Eventually I made it to Waitangi. Home of the Waitangi Treaty Grounds (not Government funded, as the signs seemed adamant in reminding me). The very site that the Treaty was signed on. The document our country was built on. Such an important place to visit, such a signi?cant piece of our heritage, such a need for every one of NZ’s citizens to. . . $12! Such a lot of money. I didn’t go in. I breathed in some of the grandeur while I was using the toilets. Outside there’s a plaque that reads: “In 1932 this land was bought by Lord and Lady Bledisloe and gifted as a reserve to the people of New Zealand. . . ”. The Treaty is responsible for numerous land claims as Maori land was bought for what is now considered by some to be far too little, and here, the very place in which it was signed, was bought as recently as 1932 and simply gifted to the people of New Zealand, and is now used as a money-making tourist attraction. There’s irony in there somewhere, I’m sure of it, but I dare not put my ?nger on it.

Next stop was Paihia. By now the sun was literally beating down (not literally of course, that kind of thing would de?nitely make the news, but it was hot) so I decided to have my ?rst swim of the season. The water was cold, but not too cold. It was force-the-air-from-your-lungs-cold, but not prevent-the-air-from-getting-back-in cold. After that I lay on the beach for a while and since I hadn’t put sunscreen on I followed my grandma’s immortal advice and “rotated like a chicken”. It wasn’t long before I thought I better get back on the road. It was only a short drive to Opua and the car ferry that would take me to Russell. Half an hour later I was at Orongo Bay Holiday Park, just outside of Russell. You could never ?nd that sort of e?ciency in Auckland. After ?nding a spot on the desolate camping plains, in the far corner so Palin could run free without too much fair of neighbourly interaction, I put sunscreen on, a chicken can only rotate so much before it gets burned, and took a look around the campground. A pool! I swam. The water was exactly the right temperature for the amount of hot that I was. Then I went back to my site, lay on my towel and promptly dozed away after being awake and driving for 11 hours.

When I ?nally got up about an hour and a half later I decided to get out of the campground and drive to Russell. I could have walked. I wouldn’t have walked, but it was not so completely out of the question. Russell is one of New Zealand’s oldest towns, and it shows. It seems anything that hasn’t blown away in the wind or dissolved since the Europeans ?rst arrived is now part of the heritage trail. ‘This crane was used to o?-load the ships of the early settlers’. ‘This cannon, from the HMS Etcetera, was ?rst brought ashore in 1893’. ‘This shoe was left when Robert Donaldson, of Bristol, stepped on some gum during his honeymoon in 1987’. I’ve never seen a town with so many buttresses. All that aside, it is a very sweet, quaint little township. And I can’t imagine you’d ever go hungry, with what seems to be a ratio of 4 restaurants to every 1 room of accommodation. Perhaps Russell is the township that never sleeps. Most people are probably too scared to, if you’re not careful your heart-rate might drop too low and before you know stepped on some gum during his honeymoon in 1987’. I’ve never seen a town with so many buttresses. All that aside, it is a very sweet, quaint little township. And I can’t imagine you’d ever go hungry, with what seems to be a ratio of 4 restaurants to every 1 room of accommodation. Perhaps Russell is the township that never sleeps. Most people are probably too scared to, if you’re not careful your heart-rate might drop too low and before you know it you’ve become number 62 on the 50m heritage trail.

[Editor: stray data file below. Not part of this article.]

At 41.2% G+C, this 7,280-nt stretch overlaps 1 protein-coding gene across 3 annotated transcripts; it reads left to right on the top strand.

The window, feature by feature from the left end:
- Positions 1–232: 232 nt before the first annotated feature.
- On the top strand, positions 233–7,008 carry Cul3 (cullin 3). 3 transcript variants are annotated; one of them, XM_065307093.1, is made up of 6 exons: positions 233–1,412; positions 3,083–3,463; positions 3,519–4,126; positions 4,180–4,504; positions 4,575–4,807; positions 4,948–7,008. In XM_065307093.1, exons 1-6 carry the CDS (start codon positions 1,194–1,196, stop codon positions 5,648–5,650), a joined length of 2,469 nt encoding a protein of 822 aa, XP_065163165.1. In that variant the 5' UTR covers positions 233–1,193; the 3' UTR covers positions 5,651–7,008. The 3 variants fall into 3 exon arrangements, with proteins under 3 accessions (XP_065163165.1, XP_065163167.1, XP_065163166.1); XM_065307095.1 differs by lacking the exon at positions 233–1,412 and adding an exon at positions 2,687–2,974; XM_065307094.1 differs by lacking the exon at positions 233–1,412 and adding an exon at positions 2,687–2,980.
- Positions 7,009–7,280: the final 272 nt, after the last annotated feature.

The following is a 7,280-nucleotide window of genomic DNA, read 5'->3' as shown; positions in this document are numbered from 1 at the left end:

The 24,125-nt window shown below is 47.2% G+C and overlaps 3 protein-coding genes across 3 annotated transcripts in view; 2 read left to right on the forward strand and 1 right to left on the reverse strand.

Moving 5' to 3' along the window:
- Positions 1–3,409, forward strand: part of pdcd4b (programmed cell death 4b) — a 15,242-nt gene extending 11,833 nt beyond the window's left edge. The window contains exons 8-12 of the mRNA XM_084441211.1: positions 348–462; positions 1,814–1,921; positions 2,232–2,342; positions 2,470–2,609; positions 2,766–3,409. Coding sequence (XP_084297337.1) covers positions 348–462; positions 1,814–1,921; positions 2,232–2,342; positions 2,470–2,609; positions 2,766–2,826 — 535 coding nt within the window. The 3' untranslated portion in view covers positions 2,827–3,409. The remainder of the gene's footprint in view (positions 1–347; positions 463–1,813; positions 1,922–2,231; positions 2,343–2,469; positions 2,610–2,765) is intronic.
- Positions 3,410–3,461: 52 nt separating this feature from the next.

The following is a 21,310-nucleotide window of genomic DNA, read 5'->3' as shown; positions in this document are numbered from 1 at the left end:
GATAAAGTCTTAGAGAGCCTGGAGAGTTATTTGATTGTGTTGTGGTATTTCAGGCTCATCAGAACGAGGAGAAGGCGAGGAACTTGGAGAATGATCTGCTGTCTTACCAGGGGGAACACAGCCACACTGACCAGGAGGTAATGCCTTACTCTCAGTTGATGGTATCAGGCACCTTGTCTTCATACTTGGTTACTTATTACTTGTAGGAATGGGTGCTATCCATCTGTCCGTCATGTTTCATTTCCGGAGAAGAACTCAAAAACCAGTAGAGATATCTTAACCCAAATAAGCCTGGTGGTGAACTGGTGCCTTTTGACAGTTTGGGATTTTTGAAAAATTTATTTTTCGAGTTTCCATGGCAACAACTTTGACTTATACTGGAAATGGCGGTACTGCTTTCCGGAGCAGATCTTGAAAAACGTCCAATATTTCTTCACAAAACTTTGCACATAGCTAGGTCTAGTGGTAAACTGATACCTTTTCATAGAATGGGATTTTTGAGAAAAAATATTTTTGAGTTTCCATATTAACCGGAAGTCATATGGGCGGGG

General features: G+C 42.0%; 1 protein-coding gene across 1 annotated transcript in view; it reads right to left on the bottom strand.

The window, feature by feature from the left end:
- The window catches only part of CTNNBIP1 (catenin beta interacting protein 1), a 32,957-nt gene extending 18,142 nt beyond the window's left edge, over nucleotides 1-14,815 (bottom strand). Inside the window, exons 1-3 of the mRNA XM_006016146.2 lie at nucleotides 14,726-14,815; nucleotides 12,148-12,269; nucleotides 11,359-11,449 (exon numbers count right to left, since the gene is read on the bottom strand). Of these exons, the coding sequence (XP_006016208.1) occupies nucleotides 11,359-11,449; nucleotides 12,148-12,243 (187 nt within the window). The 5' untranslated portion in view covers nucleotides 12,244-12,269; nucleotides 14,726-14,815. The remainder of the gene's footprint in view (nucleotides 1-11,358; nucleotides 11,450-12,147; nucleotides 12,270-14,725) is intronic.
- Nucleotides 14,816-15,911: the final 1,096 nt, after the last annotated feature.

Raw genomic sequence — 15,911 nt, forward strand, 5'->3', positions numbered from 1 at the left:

Awanui Bakehouse & Tearooms

Awanui Bakehouse & Tearooms is de?nitely leaning more towards bakehouse than tearooms. In fact, I’m not even sure if they serve tea. I would have asked for some, but there were some intimidating truckers having their daily plate of fried food and I didn’t want to look like the out-of-towner I knew I was.

Instead I did my best to ?t in, and had a mince & cheese pie, which was very tasty if a little pricey for a smal l-town pie. $3. Lucky for me I’m travel ling on Auckland dol lars, so that translated to roughly AKL$2.80. I also had a bottle of coke, or tea of a new generation. Black iced tea, with extra, extra sugar.

As for the tearooms themselves, they weren’t even set out like a tearooms. It was set out like a bakery with a table in the corner. I would have asked the owner a bit about the history, but when I asked if I could take some photos, “because I’m visiting every tearoom in the country and might be writing a book”, she just said “Ok” and went back to stocking her pies. I could have said I was casing the joint, and planned on coming back in an hour or so with every intention of robbing her at knife-point, and the answer probably would have been “whatever, just let me stock my pies ?rst”. Asking any further questions seemed liked it would be a waste of both my time and hers. Besides, those pies won’t stock themselves.